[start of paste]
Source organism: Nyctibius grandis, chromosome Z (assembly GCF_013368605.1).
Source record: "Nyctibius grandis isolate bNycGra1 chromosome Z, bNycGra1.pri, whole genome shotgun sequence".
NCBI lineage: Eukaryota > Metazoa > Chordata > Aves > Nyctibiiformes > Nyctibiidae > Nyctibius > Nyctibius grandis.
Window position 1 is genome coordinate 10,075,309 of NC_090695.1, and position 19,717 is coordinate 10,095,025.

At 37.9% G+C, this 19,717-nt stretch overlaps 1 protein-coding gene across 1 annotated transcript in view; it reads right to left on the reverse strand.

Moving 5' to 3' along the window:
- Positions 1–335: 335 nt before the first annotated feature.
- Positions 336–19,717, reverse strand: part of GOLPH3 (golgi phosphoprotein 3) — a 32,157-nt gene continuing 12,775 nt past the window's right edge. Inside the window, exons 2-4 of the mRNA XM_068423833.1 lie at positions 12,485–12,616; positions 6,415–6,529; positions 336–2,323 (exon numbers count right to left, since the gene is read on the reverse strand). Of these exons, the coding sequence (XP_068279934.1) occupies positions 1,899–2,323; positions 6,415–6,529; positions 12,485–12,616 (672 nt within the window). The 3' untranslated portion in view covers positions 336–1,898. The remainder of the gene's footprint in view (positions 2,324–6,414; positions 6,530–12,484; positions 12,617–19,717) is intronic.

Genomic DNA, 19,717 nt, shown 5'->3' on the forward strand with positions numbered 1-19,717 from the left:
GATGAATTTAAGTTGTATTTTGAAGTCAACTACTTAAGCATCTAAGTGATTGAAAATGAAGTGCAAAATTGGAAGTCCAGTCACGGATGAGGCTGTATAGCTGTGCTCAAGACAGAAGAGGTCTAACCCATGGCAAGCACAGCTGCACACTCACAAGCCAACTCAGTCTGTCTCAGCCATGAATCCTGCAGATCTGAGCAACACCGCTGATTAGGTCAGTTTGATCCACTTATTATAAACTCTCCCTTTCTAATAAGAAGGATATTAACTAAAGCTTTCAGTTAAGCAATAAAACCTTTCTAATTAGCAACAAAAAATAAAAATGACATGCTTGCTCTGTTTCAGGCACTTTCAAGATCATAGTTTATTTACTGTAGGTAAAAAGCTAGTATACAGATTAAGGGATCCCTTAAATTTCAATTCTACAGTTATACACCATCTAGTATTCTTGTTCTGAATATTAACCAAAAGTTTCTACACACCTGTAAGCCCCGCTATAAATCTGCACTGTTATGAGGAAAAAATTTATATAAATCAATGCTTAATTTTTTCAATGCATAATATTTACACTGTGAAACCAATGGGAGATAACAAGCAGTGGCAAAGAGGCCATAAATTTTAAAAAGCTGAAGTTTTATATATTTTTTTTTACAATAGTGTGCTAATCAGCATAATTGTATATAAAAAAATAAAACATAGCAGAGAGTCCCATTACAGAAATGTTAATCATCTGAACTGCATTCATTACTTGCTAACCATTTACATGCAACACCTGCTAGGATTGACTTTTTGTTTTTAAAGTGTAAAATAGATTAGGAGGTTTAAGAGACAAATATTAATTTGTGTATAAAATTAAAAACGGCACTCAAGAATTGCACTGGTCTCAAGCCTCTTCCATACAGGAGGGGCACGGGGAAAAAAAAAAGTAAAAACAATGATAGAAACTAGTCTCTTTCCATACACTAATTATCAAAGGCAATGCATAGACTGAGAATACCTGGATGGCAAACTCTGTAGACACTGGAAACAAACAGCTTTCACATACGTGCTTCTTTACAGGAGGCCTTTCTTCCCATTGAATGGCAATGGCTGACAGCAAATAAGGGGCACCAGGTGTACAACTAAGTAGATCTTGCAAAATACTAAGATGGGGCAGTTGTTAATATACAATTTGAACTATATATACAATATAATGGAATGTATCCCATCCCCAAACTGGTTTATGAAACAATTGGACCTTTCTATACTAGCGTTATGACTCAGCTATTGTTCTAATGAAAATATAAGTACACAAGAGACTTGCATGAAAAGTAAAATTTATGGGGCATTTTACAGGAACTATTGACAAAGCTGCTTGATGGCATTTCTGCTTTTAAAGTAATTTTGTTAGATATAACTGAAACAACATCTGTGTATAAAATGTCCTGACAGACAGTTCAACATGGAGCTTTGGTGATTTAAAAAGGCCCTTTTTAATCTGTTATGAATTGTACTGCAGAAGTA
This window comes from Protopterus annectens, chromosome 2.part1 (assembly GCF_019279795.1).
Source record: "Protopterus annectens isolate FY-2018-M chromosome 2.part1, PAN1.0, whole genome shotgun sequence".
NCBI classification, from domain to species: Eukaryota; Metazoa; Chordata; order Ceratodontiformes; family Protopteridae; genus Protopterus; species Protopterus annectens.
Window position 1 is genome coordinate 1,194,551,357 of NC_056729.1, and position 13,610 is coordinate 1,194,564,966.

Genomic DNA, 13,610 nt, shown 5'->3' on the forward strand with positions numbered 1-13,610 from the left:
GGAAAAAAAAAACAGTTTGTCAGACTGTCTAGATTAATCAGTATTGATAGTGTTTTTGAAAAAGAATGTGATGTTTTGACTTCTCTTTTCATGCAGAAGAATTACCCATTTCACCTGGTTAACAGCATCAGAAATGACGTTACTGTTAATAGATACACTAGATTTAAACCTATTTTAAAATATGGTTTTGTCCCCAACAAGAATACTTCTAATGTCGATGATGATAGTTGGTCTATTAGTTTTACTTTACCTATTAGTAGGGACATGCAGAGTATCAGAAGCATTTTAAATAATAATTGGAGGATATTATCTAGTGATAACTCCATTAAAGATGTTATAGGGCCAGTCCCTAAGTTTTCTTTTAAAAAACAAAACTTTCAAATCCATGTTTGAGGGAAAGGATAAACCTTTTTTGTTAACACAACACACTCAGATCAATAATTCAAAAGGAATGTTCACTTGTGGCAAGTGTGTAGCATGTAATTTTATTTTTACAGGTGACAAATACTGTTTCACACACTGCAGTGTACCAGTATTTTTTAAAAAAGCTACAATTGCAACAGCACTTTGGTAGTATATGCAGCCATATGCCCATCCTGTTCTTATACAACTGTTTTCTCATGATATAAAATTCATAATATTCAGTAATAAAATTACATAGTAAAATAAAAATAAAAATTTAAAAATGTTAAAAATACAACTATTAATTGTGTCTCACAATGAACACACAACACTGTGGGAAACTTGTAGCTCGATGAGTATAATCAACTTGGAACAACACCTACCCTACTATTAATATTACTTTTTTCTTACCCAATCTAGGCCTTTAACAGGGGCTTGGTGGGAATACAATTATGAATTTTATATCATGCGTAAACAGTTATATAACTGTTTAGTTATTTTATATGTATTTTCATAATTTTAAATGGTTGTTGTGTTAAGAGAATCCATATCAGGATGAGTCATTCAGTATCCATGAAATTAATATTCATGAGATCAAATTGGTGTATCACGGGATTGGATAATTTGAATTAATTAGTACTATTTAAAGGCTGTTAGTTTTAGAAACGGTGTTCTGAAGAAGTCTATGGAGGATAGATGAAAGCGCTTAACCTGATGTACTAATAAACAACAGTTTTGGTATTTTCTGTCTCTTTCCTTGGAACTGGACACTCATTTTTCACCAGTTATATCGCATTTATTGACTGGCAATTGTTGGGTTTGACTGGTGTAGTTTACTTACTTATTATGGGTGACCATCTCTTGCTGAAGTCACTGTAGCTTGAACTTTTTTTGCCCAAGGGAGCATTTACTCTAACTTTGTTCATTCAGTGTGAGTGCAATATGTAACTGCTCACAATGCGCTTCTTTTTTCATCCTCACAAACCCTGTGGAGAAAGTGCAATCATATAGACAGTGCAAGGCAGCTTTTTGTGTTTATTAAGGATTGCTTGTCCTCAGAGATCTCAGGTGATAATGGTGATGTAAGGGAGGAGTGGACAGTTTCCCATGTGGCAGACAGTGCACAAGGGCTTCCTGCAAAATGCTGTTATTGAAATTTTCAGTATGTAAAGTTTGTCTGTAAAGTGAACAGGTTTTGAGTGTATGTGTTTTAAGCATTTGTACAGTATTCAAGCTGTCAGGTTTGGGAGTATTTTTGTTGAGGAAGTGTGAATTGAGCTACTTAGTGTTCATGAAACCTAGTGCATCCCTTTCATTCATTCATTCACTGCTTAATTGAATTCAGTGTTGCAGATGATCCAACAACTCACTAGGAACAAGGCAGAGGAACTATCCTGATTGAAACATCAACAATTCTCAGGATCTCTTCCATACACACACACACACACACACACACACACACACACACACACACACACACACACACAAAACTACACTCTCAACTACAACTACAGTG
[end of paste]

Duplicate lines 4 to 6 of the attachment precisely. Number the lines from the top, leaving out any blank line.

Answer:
Window position 1 is genome coordinate 10,075,309 of NC_090695.1, and position 19,717 is coordinate 10,095,025.

At 37.9% G+C, this 19,717-nt stretch overlaps 1 protein-coding gene across 1 annotated transcript in view; it reads right to left on the reverse strand.

Moving 5' to 3' along the window: